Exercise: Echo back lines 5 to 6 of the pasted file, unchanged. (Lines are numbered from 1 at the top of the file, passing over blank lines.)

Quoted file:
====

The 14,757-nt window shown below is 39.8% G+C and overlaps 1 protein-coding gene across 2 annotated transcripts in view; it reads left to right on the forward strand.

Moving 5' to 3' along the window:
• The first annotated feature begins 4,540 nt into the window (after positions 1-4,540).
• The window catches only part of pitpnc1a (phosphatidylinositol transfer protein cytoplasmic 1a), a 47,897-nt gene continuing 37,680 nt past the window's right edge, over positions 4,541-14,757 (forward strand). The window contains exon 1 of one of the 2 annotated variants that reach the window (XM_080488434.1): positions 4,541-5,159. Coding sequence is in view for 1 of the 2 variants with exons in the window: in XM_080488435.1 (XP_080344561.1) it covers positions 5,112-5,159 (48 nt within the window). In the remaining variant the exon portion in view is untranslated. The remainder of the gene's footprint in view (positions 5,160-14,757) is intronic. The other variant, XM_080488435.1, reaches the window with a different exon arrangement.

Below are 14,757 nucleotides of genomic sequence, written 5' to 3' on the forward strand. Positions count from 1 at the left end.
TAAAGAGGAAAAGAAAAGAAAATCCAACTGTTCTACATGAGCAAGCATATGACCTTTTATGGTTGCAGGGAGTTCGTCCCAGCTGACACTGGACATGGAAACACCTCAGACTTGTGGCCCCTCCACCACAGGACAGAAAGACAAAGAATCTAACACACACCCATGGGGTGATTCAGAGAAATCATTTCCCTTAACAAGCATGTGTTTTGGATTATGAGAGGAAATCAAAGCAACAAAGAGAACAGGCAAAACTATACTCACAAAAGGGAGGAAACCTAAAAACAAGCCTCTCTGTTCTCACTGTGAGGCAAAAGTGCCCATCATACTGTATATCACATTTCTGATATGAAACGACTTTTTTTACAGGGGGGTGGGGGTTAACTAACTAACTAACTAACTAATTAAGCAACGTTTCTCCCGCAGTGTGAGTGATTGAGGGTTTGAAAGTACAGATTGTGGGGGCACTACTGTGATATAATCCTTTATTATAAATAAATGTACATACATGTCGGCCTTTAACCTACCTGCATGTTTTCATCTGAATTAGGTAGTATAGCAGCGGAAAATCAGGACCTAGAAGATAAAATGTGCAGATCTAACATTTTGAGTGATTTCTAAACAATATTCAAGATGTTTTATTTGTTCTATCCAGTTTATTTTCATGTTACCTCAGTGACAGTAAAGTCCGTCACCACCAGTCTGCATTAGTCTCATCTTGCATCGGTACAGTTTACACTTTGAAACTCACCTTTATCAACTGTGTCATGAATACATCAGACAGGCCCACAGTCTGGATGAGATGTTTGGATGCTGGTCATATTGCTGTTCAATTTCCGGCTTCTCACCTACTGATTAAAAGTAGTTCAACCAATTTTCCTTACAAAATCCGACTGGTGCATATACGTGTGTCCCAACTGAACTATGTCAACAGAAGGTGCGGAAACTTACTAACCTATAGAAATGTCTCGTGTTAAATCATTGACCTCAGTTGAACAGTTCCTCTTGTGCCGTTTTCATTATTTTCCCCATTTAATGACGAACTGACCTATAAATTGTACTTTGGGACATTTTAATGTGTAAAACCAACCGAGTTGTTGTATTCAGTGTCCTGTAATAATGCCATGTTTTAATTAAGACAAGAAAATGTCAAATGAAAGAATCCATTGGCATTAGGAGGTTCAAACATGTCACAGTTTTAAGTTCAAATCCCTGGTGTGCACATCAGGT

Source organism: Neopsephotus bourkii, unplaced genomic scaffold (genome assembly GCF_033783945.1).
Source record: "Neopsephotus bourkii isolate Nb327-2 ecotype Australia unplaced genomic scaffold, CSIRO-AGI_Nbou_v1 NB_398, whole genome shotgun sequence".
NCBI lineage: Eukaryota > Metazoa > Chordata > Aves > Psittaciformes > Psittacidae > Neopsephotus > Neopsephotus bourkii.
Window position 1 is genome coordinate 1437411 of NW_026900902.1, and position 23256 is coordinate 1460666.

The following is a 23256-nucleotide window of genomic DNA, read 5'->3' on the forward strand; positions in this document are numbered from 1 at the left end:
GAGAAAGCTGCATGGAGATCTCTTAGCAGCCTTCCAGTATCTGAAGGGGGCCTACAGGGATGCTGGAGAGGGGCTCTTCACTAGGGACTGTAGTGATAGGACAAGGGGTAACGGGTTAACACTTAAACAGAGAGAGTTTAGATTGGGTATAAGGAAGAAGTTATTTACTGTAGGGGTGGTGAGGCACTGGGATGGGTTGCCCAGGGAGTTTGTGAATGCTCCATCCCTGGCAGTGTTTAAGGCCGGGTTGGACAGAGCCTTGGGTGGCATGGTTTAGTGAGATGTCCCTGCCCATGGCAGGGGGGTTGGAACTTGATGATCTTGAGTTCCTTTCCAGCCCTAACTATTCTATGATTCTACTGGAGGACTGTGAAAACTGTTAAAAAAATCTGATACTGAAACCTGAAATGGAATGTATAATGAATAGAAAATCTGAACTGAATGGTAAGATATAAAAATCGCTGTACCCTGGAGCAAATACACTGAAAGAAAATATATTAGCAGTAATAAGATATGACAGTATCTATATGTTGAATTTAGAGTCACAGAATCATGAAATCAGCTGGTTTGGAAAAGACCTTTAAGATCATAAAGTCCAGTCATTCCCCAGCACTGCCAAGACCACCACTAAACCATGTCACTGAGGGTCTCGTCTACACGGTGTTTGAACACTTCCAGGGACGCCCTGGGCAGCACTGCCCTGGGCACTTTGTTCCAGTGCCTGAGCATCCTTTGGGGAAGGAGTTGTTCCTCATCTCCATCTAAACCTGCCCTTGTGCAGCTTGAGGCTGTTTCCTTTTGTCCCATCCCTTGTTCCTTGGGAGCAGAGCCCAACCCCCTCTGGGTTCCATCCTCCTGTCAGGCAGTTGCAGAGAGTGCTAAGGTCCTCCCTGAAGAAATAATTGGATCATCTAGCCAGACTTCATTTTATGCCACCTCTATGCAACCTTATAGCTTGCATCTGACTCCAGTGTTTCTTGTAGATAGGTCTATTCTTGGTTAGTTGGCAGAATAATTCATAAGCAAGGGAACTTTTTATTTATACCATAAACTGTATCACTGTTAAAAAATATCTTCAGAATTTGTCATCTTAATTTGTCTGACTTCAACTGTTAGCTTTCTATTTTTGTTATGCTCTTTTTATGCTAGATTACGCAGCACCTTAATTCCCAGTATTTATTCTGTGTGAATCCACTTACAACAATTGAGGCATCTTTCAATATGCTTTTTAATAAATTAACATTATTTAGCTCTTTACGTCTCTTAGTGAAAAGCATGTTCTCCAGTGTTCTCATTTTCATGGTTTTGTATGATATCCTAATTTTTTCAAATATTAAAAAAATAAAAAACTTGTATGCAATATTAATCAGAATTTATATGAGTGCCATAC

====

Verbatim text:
Below are 14,757 nucleotides of genomic sequence, written 5' to 3' on the forward strand. Positions count from 1 at the left end.
TAAAGAGGAAAAGAAAAGAAAATCCAACTGTTCTACATGAGCAAGCATATGACCTTTTATGGTTGCAGGGAGTTCGTCCCAGCTGACACTGGACATGGAAACACCTCAGACTTGTGGCCCCTCCACCACAGGACAGAAAGACAAAGAATCTAACACACACCCATGGGGTGATTCAGAGAAATCATTTCCCTTAACAAGCATGTGTTTTGGATTATGAGAGGAAATCAAAGCAACAAAGAGAACAGGCAAAACTATACTCACAAAAGGGAGGAAACCTAAAAACAAGCCTCTCTGTTCTCACTGTGAGGCAAAAGTGCCCATCATACTGTATATCACATTTCTGATATGAAACGACTTTTTTTACAGGGGGGTGGGGGTTAACTAACTAACTAACTAACTAATTAAGCAACGTTTCTCCCGCAGTGTGAGTGATTGAGGGTTTGAAAGTACAGATTGTGGGGGCACTACTGTGATATAATCCTTTATTATAAATAAATGTACATACATGTCGGCCTTTAACCTACCTGCATGTTTTCATCTGAATTAGGTAGTATAGCAGCGGAAAATCAGGACCTAGAAGATAAAATGTGCAGATCTAACATTTTGAGTGATTTCTAAACAATATTCAAGATGTTTTATTTGTTCTATCCAGTTTATTTTCATGTTACCTCAGTGACAGTAAAGTCCGTCACCACCAGTCTGCATTAGTCTCATCTTGCATCGGTACAGTTTACACTTTGAAACTCACCTTTATCAACTGTGTCATGAATACATCAGACAGGCCCACAGTCTGGATGAGATGTTTGGATGCTGGTCATATTGCTGTTCAATTTCCGGCTTCTCACCTACTGATTAAAAGTAGTTCAACCAATTTTCCTTACAAAATCCGACTGGTGCATATACGTGTGTCCCAACTGAACTATGTCAACAGAAGGTGCGGAAACTTACTAACCTATAGAAATGTCTCGTGTTAAATCATTGACCTCAGTTGAACAGTTCCTCTTGTGCCGTTTTCATTATTTTCCCCATTTAATGACGAACTGACCTATAAATTGTACTTTGGGACATTTTAATGTGTAAAACCAACCGAGTTGTTGTATTCAGTGTCCTGTAATAATGCCATGTTTTAATTAAGACAAGAAAATGTCAAATGAAAGAATCCATTGGCATTAGGAGGTTCAAACATGTCACAGTTTTAAGTTCAAATCCCTGGTGTGCACATCAGGT